Writer: Alan Grant
Artist: Robin Smith
Letters: Steve Potter
Release Date: 4th August 2021 (Digital Only)
Debatably turning the character of Blue completely upon his head by having the rogue button man finally remember his past as the notorious gang leader of the Skulls and resultantly revert back to his disagreeably repugnant “devil killer” persona, Alan Grant’s script for the second half of Bad City Blue definitely portrays this graphic novel’s lead protagonist as a far less sympathetic ‘hero’ than the Scottish author did during its opening chapters. Indeed, Grant actually appears to go that extra step in presenting the “slumscum” as something of a brainless barbarian, who needs to be repeatedly taught just how to manipulate the engine alignment controls so as to blast the asteroid-based municipal free of a nearby Black Hole.
Happily however, liking the brutal “Grexnix” isn’t a precondition to thoroughly enjoying this comic strip’s insanely violent zarjaz action, and actually makes perfect sense once it becomes clear just how much street-fighting savvy Blue is going to need to remember if he’s ever going to make it to the central computer buried deep within the Power Dome alive. In the past, whilst being wracked by mind-controlling headaches, the befuddled assassin was understandably somewhat vulnerable, and quite quickly fell prey to a pair of his government-sponsored peers when he encountered them at the entrance to the city’s jungle habitat.
Now “Dirty Blue” is involved in an exhilarating race against the clock though, the aspiring “Big-Chief Boss” needs to be at his very best if he is to outfight an entire posse of experienced button men – all of whom have been dispatched to kill the “real bad scummer” before the man can complete his life-or-death mission. These deadly skirmishes, stunningly penciled by “Scrotnig” artist Robin Smith, really help ensure that the audience are constantly kept guessing as to whether or not the foul hooligan will be effective in his endeavours, and definitely help reiterate the notion that the brutal hitman is bereft of any pity or compassion; “Horgan an’ Shrap eat ‘crete. R.I.P., bruds!”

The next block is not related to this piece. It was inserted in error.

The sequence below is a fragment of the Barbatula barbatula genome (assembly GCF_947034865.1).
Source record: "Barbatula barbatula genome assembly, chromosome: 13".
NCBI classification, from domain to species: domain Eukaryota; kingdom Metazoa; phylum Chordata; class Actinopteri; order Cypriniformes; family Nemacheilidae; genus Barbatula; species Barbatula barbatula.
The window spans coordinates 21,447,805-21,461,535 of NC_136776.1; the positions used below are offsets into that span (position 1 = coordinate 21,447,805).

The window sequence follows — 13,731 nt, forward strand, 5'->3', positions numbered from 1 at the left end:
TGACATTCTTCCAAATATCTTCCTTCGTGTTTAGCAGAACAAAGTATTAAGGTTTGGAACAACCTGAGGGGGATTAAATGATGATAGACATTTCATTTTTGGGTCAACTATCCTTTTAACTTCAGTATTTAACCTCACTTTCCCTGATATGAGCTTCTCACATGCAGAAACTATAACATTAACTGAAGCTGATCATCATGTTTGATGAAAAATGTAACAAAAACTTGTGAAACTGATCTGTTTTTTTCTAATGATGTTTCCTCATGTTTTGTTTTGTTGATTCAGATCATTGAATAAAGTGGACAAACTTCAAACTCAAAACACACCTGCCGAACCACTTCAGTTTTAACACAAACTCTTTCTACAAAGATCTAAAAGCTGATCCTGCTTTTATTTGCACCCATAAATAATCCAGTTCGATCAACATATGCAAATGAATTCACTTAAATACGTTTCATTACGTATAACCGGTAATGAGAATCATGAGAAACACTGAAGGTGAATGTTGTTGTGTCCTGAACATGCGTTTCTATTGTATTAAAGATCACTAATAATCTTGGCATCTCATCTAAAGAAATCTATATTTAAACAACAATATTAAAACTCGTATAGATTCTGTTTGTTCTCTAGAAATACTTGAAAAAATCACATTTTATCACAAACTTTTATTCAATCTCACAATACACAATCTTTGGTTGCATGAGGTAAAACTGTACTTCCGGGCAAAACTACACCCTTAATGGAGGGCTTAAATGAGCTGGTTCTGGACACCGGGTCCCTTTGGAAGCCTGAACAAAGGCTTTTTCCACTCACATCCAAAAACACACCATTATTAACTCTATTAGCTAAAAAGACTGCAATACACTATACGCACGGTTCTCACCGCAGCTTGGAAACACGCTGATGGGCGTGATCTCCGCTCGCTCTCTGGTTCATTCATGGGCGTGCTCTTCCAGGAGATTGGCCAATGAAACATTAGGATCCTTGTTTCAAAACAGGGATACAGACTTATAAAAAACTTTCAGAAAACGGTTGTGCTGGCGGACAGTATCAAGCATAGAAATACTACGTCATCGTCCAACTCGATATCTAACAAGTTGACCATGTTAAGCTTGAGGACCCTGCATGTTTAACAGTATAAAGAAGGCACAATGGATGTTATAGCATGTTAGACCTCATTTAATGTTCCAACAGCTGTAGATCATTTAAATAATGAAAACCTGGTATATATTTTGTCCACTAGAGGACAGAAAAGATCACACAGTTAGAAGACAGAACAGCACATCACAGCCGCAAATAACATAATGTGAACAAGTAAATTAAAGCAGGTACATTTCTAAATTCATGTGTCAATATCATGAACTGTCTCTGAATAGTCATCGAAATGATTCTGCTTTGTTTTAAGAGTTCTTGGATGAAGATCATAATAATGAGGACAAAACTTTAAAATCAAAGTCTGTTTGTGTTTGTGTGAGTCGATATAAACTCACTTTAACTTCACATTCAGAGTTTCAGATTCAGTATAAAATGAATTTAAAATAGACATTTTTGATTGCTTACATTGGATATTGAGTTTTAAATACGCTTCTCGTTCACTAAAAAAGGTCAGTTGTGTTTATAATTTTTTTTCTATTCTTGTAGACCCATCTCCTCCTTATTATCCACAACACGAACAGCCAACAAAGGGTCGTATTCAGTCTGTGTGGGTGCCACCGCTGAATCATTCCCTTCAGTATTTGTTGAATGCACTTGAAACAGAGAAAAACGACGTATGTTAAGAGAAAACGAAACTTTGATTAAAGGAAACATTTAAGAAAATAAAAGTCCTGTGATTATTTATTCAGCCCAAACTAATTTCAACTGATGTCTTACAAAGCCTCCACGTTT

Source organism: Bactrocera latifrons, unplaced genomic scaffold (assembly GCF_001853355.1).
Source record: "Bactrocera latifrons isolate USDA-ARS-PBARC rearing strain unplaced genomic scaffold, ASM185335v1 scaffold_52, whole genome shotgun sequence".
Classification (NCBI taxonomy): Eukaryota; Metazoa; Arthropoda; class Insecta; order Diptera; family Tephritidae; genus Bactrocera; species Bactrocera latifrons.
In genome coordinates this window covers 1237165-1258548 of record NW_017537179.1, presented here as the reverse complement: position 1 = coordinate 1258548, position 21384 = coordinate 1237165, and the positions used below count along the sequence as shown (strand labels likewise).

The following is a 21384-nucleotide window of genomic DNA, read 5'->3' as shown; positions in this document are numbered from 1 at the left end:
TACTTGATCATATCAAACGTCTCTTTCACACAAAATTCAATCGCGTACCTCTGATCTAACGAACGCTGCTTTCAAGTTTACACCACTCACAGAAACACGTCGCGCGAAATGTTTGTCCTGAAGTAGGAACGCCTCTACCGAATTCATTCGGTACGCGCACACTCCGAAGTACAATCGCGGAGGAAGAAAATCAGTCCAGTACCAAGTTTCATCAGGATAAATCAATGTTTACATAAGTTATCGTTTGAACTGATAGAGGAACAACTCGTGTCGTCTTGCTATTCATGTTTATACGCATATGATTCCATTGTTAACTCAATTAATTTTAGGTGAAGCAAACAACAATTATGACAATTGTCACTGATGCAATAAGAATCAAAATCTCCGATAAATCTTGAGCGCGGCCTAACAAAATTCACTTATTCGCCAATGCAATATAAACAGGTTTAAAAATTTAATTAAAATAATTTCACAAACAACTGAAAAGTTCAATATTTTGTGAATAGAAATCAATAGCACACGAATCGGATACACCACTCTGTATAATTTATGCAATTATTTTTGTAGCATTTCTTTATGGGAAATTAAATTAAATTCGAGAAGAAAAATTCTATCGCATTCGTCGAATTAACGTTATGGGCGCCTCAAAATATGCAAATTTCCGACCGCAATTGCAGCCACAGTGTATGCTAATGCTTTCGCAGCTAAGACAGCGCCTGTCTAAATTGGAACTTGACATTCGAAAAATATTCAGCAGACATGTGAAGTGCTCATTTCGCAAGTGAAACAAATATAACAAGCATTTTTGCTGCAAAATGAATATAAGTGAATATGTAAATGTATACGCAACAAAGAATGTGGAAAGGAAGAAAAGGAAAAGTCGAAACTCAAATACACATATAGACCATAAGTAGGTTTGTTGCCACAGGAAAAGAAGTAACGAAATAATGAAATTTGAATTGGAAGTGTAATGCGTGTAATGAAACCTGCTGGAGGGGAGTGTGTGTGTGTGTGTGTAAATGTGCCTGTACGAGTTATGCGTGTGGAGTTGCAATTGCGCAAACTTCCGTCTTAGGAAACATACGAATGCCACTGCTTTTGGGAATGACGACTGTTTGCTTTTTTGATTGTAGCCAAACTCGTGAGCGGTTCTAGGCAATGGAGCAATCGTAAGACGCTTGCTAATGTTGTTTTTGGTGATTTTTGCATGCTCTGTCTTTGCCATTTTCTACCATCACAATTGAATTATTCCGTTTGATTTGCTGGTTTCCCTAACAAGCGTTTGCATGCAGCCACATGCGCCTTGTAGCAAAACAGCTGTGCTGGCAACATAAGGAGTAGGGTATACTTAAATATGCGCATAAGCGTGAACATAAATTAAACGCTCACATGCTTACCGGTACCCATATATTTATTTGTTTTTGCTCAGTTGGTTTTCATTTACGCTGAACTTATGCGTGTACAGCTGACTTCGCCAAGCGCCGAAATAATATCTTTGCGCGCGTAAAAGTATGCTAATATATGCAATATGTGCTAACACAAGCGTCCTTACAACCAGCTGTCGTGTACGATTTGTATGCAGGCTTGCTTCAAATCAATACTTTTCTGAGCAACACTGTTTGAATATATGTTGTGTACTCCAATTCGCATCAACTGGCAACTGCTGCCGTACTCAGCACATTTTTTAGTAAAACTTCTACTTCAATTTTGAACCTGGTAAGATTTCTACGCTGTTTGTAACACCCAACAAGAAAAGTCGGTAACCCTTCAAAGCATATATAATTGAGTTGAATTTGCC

Ultimately though, this digital first publication’s most memorable moment has to be its sense-shattering conclusion, which doubtless traumatised many a teenager when it was first revealed within the pages of “2000 A.D.” way back in July 1986. Having somehow managed to overcome the last button man, Teco, despite suffering a “shoulder shatter”, a semi-distraught Blue realises that he’s going to need to hurry if he wants to be known as the “top scummer, citywide”, and is last seen powering through the space-floating metropolis on his skimmer, plotting his presumably short-lived ascension.
[PREVIEW ARTWORK – CLICK TO ENLARGE]